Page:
The book starts off with the ending, which is cleverly done and gets the reader asking questions right from the very start. Personally, I didn’t like the beginning because I didn’t understand Alex and I didn’t understand his problems, but that was my only negative. The humour is probably – as a group – our most enjoyable part of the book, followed closely by the plot and the writing. Especially at the beginning when Alex lets loose one of the most offensive words used today. Quite frankly: it was hilarious! The way in which Alex deals with his bullying, difficult home life and the introduction of his new friend (Mr Peterson) is truly wonderful, and I was smiling to myself on nearly every page.

Towards the end of the book things start to get serious and the way in which Alex steps up and helps his friend out in the most extreme way is both heartwarming and emotional. Never does it feel as though the author is forcing the story, or throwing in something extreme, just purely to drag out a plot. To be both poignant and yet beautiful at the same time is a work of genius and I take my hat off to the author for such a great accomplishment.

The journey undertaken by both Alex and Mr Peterson is wonderful to read and I would definitely say that this is a must read for anyone who likes reading – literally. If you like reading quirky books that are well written, with a good storyline, a wonderful plot peppered with humour and ending in a delicately written social and moral dilemma, then this is the one for you. A definite keeper for me.

Major Pettigrew’s Last Stand by Helen Simonson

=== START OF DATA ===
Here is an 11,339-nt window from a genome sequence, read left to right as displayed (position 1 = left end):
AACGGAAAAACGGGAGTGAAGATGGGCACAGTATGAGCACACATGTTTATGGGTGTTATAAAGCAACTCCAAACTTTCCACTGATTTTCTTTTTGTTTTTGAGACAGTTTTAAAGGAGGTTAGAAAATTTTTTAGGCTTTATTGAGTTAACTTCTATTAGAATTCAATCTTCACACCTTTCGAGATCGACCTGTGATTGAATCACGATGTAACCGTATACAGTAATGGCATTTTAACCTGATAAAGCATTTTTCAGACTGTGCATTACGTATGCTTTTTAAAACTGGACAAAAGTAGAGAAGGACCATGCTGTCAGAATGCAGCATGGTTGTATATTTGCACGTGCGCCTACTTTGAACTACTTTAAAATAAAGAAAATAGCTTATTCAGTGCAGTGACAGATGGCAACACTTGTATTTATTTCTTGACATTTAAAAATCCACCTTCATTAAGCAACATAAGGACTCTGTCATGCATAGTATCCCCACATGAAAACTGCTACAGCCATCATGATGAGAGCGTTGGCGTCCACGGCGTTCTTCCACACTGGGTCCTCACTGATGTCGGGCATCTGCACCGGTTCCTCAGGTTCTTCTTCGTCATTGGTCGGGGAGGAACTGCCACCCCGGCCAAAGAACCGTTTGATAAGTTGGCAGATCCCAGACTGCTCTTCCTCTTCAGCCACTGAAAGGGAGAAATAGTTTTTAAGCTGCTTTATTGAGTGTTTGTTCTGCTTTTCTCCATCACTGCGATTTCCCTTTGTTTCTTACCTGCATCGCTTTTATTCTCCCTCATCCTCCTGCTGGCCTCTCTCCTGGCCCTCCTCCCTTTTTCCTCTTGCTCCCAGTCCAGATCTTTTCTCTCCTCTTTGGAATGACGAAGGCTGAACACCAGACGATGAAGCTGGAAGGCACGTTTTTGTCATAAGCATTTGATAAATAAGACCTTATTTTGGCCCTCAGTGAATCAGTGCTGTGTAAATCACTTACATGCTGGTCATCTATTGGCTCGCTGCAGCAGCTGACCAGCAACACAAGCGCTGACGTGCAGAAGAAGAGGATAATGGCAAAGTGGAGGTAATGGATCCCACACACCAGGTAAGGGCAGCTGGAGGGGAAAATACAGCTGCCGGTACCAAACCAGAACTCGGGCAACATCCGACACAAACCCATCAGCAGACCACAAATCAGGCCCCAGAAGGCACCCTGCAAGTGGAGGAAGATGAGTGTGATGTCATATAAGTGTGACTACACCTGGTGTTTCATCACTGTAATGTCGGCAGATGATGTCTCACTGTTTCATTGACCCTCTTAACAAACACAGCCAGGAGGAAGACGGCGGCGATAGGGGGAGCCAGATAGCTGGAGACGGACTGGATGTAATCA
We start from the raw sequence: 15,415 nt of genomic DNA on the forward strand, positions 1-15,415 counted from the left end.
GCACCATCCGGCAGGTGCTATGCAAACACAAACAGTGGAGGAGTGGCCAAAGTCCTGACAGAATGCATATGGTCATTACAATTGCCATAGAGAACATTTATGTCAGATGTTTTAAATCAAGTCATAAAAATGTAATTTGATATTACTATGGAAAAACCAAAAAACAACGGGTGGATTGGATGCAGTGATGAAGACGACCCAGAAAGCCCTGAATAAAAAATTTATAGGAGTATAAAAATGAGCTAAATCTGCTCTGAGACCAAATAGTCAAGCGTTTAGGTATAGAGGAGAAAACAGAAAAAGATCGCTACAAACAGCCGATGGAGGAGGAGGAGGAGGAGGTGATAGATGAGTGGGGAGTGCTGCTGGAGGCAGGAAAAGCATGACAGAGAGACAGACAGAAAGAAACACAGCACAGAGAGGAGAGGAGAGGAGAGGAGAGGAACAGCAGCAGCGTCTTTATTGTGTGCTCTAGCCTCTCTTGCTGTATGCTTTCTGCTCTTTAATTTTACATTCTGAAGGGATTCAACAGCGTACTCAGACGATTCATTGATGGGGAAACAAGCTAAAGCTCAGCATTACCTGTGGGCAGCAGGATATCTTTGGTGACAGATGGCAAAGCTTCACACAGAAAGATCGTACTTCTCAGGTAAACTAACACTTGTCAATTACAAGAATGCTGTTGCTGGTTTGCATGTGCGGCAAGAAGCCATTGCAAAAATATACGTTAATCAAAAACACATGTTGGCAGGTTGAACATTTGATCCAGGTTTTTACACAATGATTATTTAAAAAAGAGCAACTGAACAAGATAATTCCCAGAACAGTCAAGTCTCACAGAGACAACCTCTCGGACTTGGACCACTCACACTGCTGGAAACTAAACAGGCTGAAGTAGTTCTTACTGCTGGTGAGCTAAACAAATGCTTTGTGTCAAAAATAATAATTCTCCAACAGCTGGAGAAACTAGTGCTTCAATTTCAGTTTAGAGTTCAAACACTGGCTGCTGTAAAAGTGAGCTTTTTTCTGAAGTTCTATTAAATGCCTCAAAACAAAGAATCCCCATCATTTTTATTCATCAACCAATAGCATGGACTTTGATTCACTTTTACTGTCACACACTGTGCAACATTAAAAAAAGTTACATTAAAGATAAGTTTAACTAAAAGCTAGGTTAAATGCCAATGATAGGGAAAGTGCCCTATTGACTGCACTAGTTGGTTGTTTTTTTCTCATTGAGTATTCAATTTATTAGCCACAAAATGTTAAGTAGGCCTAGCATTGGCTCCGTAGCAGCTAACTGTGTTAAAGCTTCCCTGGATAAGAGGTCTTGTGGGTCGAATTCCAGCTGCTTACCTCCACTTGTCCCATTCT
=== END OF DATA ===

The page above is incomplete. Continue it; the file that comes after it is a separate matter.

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Major Ernest Pettigrew is perfectly content to lead a quiet life in the sleepy village of Edgecombe St Mary, away from the meddling of the locals and his overbearing son. But when his brother dies, the Major finds himself seeking companionship with the village shopkeeper, Mrs Ali. Drawn together by a love of books and the loss of their partners, they are soon forced to contend with irate relatives and gossiping villagers. The perfect gentleman, but the most unlikely hero, the Major must ask himself what matters most: family obligation, tradition or love?

This was quite a charming little story and brought out a few opinions on both sides. Some of our group thought that it was a bit far-fetched and unrealistic, whilst others felt that it was wonderfully written with a good, strong storyline. For me, it was a bit in the middle. It was a nice read but it lacked in depth when it came to the real ‘nitty gritty’ of the story, and I felt there were some areas that could have been dealt with in a little more detail.

I felt that the unlikely relationship between the two main characters (Major Pettigrew and Mrs Ali) seemed quite curious at first, and I wanted to see where it went, but it didn’t quite explore the realms that it could have done and for me that was a bit disappointing. This book reminded me of a few others that we’ve recently read that have various themes and issues, yet none of them are explored in much depth. Touching the surface of a few different issues doesn’t quite work for me, but others in the group disagreed. They felt that as it was particularly well written that in itself carried the story. Sometimes we don’t need the explosive ending, or the amazing twists, we just need to be taken on a journey that is pleasant to follow and keeps us turning those pages.

The humour throughout worked very well, and we particularly enjoyed the last couple of chapters. There’s something quite amusing about the characters who don’t mean to be funny, but happen to make us laugh, rather than the ones that set out with the sole objective of cracking a laugh. There were quite a few scenes that managed to make you chuckle and this is what kept me turning those pages. Although I did find some of the book lacking in detail, the quirky one liners and wacky scenes made up for it. An unusual and creative story that is certainly worth a read.


About the group

The Tees Valley Book Group meets at Stockton Central Library at 6.30pm on the first Tuesday of the month.

If you would like more information about what the group is reading, please visit www.newwritingnorth.com/submit/join-tees-valley-book-group.